What you want to do is called using a linked list.  Each record knows what
its previous record is.

SQLite doesn't exactly have that capability directly.  No SQL engine that I
know of has the capability.  Each row is unaware of any other row in that
table.  That row is a unique entity to itself, oblivious to anything
outside itself.  To answer your question, no, there is no SQL-FU that'll do
what you want to do.

To get what you want done, you must rely on your application to handle this.

Back in the day, when using "recordset"s and "collections", we had to rely
on extra variables to associate what the previous and next records in our
list were supposed to be.  So our recordset would have an extra integer to
point to a memory location to where the next record was in memory.

When I'd so this, since I knew what record I wanted to insert my new record
after, I'd set a temporary variable to point to the old record I'd want to
insert after, retrieve what that old records "next record" pointer is, set
the old records "next record" to my the new record, then set my new records
"next record" to what the old record "next record" was.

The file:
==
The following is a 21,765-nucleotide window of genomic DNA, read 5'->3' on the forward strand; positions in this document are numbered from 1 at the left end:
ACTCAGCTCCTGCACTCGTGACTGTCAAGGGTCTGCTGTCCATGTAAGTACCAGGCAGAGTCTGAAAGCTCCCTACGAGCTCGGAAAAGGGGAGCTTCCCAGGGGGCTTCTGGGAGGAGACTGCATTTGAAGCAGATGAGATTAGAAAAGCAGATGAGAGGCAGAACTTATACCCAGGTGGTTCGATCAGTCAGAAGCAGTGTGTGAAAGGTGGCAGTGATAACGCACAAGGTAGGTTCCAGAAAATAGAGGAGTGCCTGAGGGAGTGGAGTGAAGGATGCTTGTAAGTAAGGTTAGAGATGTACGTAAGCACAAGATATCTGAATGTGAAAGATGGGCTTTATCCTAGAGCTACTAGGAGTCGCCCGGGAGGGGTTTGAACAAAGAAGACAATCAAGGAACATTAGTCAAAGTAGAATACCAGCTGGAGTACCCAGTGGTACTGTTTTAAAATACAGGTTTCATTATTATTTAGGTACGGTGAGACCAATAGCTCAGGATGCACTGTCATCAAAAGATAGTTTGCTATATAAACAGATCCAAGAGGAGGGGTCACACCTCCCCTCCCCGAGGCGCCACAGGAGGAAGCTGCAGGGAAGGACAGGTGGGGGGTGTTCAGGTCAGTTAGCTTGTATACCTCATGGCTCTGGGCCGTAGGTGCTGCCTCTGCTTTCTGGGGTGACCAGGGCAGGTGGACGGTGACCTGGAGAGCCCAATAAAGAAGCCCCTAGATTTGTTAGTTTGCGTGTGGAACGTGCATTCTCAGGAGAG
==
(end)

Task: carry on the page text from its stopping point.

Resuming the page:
You might have to do the same with this.  You know you want to insert
something between ID 2 and 3.  So if your table had a reference field to
what its next record was, you'd
- retrieve row 2 to get its "next record" ID,
- do the insert of your new data and set its "NextID" to some never to be
used number (Like -1?)
- figure out what record ID you put in (In this example, it'd be 6), then
update row 2 to set its next value to 6.

Then, theoretically in my head it works, when you make your call to
retrieve your sorted list, you sort by your "NextID" field, not ID.
Something like "order by NextID=-1,NextID".

On Fri, Oct 14, 2016 at 9:29 AM, Thom Wharton <
twhar...@northpointdefense.com> wrote:

> Hello,
> I have a table of records in a Sqlite DB.  It contains 5 records. Each
> record has a time-stamp which is not guaranteed to be unique.  To preserve
> order (which is important in my project), I've given the table an integer
> primary key (called ID) that is auto-increment.  Let's say I have the
> following table...
> ID        Date                       Type     Size  Data
> 1        10OCT-08:13:47      Ether    28    sddsgsd...
> 2        10OCT-08:13:52      Ether    77    fdasfdsdsddssdg...
> 3        10OCT-08:13:52      Ether    44    zeasfkkfa...
> 4        10OCT-08:13:57      Ether    33    dartdg...
> 5        10OCT-08:14:03      Ether    51    afafsfafa...
> I want to be able to programmatically insert a new record anywhere in that
> table.  Let's suppose I want to create a new record between the records
> whose ID are 2 and 3.  This new record would need to take the ID of 3, and
> all subsequent records would need to have their primary keys updated.
> Is there a way to do this automagically (like a specialized INSERT
> command?) in Sqlite?
> Thanks,
> Thom Wharton
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